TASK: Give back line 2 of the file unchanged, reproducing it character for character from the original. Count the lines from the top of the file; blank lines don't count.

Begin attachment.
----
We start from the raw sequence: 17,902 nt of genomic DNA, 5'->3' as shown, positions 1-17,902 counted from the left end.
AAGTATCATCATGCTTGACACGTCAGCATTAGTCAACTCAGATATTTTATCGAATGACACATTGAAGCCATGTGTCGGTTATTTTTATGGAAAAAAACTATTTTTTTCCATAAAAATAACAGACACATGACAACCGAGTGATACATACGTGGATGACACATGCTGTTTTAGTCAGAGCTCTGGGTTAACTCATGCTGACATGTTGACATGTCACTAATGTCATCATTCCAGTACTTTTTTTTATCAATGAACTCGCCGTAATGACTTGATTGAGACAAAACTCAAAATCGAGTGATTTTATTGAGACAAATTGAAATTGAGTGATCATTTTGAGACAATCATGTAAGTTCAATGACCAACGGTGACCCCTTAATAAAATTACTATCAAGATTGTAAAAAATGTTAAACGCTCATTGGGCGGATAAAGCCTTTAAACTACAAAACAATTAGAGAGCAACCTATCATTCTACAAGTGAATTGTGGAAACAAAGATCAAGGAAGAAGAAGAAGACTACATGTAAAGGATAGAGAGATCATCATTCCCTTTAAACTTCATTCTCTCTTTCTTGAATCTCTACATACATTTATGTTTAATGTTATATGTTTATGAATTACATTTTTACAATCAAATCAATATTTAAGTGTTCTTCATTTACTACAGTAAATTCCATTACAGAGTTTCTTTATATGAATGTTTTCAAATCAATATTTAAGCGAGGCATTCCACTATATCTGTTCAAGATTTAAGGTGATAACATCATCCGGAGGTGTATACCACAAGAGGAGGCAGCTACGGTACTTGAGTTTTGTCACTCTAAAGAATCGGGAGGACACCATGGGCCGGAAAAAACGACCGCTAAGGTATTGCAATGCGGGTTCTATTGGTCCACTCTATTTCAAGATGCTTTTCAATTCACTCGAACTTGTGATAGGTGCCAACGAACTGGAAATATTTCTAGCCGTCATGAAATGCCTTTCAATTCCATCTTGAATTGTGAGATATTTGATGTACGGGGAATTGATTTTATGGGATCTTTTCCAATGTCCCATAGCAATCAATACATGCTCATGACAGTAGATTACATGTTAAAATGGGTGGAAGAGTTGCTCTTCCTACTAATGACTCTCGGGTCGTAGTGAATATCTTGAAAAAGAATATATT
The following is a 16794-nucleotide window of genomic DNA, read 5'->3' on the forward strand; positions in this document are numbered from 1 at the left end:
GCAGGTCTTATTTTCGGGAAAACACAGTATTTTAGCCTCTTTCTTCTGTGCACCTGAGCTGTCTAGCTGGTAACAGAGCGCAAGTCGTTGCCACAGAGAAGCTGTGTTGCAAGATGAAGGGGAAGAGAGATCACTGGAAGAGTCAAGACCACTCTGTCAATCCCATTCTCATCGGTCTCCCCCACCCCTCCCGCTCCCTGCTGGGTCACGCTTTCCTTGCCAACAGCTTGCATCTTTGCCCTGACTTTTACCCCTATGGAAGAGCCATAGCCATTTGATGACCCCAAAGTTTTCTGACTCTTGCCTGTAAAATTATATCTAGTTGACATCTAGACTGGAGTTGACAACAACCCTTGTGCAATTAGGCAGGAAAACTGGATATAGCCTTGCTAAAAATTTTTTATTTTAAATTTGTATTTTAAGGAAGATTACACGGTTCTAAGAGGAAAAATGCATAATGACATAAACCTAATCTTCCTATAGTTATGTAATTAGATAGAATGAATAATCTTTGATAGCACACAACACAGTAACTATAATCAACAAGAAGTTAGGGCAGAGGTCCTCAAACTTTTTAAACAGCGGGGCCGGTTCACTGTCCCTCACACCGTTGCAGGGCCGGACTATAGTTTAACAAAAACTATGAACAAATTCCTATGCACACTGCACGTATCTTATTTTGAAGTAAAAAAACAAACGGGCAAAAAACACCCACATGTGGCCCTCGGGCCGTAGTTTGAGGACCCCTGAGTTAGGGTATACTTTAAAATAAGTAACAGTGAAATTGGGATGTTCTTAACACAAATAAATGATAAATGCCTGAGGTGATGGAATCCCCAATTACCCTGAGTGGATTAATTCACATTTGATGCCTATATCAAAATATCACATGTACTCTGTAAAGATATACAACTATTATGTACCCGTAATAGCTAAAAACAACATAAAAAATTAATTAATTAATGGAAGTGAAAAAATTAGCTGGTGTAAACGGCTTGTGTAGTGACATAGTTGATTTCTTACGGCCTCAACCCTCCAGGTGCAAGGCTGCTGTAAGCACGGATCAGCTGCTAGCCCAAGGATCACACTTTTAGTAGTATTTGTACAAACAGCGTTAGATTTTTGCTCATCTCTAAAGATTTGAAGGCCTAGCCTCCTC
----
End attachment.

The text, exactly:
AAGTATCATCATGCTTGACACGTCAGCATTAGTCAACTCAGATATTTTATCGAATGACACATTGAAGCCATGTGTCGGTTATTTTTATGGAAAAAAACTATTTTTTTCCATAAAAATAACAGACACATGACAACCGAGTGATACATACGTGGATGACACATGCTGTTTTAGTCAGAGCTCTGGGTTAACTCATGCTGACATGTTGACATGTCACTAATGTCATCATTCCAGTACTTTTTTTTATCAATGAACTCGCCGTAATGACTTGATTGAGACAAAACTCAAAATCGAGTGATTTTATTGAGACAAATTGAAATTGAGTGATCATTTTGAGACAATCATGTAAGTTCAATGACCAACGGTGACCCCTTAATAAAATTACTATCAAGATTGTAAAAAATGTTAAACGCTCATTGGGCGGATAAAGCCTTTAAACTACAAAACAATTAGAGAGCAACCTATCATTCTACAAGTGAATTGTGGAAACAAAGATCAAGGAAGAAGAAGAAGACTACATGTAAAGGATAGAGAGATCATCATTCCCTTTAAACTTCATTCTCTCTTTCTTGAATCTCTACATACATTTATGTTTAATGTTATATGTTTATGAATTACATTTTTACAATCAAATCAATATTTAAGTGTTCTTCATTTACTACAGTAAATTCCATTACAGAGTTTCTTTATATGAATGTTTTCAAATCAATATTTAAGCGAGGCATTCCACTATATCTGTTCAAGATTTAAGGTGATAACATCATCCGGAGGTGTATACCACAAGAGGAGGCAGCTACGGTACTTGAGTTTTGTCACTCTAAAGAATCGGGAGGACACCATGGGCCGGAAAAAACGACCGCTAAGGTATTGCAATGCGGGTTCTATTGGTCCACTCTATTTCAAGATGCTTTTCAATTCACTCGAACTTGTGATAGGTGCCAACGAACTGGAAATATTTCTAGCCGTCATGAAATGCCTTTCAATTCCATCTTGAATTGTGAGATATTTGATGTACGGGGAATTGATTTTATGGGATCTTTTCCAATGTCCCATAGCAATCAATACATGCTCATGACAGTAGATTACATGTTAAAATGGGTGGAAGAGTTGCTCTTCCTACTAATGACTCTCGGGTCGTAGTGAATATCTTGAAAAAGAATATATT